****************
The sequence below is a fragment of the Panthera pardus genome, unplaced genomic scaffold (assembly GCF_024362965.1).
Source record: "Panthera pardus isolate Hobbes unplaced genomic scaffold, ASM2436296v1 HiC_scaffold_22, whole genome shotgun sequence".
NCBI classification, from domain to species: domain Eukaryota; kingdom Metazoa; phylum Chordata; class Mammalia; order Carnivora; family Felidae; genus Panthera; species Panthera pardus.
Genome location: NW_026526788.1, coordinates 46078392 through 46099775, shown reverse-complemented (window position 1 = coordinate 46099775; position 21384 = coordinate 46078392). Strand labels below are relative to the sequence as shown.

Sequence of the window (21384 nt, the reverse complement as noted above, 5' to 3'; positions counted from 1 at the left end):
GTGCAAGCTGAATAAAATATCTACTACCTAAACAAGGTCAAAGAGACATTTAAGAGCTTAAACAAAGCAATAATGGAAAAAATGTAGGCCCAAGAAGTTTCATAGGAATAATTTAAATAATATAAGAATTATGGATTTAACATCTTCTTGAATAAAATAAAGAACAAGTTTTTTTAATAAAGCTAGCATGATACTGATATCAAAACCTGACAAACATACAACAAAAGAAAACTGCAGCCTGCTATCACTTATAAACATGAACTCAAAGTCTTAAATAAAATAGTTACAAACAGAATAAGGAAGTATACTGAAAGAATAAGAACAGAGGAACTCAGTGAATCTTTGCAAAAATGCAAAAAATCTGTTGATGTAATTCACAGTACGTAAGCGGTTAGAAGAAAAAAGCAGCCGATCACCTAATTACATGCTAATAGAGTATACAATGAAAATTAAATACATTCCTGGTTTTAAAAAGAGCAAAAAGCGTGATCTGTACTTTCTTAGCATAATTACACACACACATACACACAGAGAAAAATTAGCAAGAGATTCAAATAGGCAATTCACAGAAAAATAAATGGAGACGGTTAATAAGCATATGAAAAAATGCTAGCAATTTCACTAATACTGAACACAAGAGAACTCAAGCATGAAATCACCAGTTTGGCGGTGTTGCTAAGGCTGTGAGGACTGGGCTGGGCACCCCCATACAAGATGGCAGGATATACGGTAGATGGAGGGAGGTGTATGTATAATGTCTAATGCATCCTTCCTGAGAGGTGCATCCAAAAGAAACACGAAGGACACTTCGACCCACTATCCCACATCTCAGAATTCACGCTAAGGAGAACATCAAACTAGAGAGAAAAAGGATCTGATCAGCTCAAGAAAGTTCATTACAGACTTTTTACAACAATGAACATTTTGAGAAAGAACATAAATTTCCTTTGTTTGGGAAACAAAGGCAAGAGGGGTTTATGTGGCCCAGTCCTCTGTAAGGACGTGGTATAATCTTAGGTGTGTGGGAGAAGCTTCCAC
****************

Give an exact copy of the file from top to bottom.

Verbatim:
The sequence below is a fragment of the Panthera pardus genome, unplaced genomic scaffold (assembly GCF_024362965.1).
Source record: "Panthera pardus isolate Hobbes unplaced genomic scaffold, ASM2436296v1 HiC_scaffold_22, whole genome shotgun sequence".
NCBI classification, from domain to species: domain Eukaryota; kingdom Metazoa; phylum Chordata; class Mammalia; order Carnivora; family Felidae; genus Panthera; species Panthera pardus.
Genome location: NW_026526788.1, coordinates 46078392 through 46099775, shown reverse-complemented (window position 1 = coordinate 46099775; position 21384 = coordinate 46078392). Strand labels below are relative to the sequence as shown.

Sequence of the window (21384 nt, the reverse complement as noted above, 5' to 3'; positions counted from 1 at the left end):
GTGCAAGCTGAATAAAATATCTACTACCTAAACAAGGTCAAAGAGACATTTAAGAGCTTAAACAAAGCAATAATGGAAAAAATGTAGGCCCAAGAAGTTTCATAGGAATAATTTAAATAATATAAGAATTATGGATTTAACATCTTCTTGAATAAAATAAAGAACAAGTTTTTTTAATAAAGCTAGCATGATACTGATATCAAAACCTGACAAACATACAACAAAAGAAAACTGCAGCCTGCTATCACTTATAAACATGAACTCAAAGTCTTAAATAAAATAGTTACAAACAGAATAAGGAAGTATACTGAAAGAATAAGAACAGAGGAACTCAGTGAATCTTTGCAAAAATGCAAAAAATCTGTTGATGTAATTCACAGTACGTAAGCGGTTAGAAGAAAAAAGCAGCCGATCACCTAATTACATGCTAATAGAGTATACAATGAAAATTAAATACATTCCTGGTTTTAAAAAGAGCAAAAAGCGTGATCTGTACTTTCTTAGCATAATTACACACACACATACACACAGAGAAAAATTAGCAAGAGATTCAAATAGGCAATTCACAGAAAAATAAATGGAGACGGTTAATAAGCATATGAAAAAATGCTAGCAATTTCACTAATACTGAACACAAGAGAACTCAAGCATGAAATCACCAGTTTGGCGGTGTTGCTAAGGCTGTGAGGACTGGGCTGGGCACCCCCATACAAGATGGCAGGATATACGGTAGATGGAGGGAGGTGTATGTATAATGTCTAATGCATCCTTCCTGAGAGGTGCATCCAAAAGAAACACGAAGGACACTTCGACCCACTATCCCACATCTCAGAATTCACGCTAAGGAGAACATCAAACTAGAGAGAAAAAGGATCTGATCAGCTCAAGAAAGTTCATTACAGACTTTTTACAACAATGAACATTTTGAGAAAGAACATAAATTTCCTTTGTTTGGGAAACAAAGGCAAGAGGGGTTTATGTGGCCCAGTCCTCTGTAAGGACGTGGTATAATCTTAGGTGTGTGGGAGAAGCTTCCAC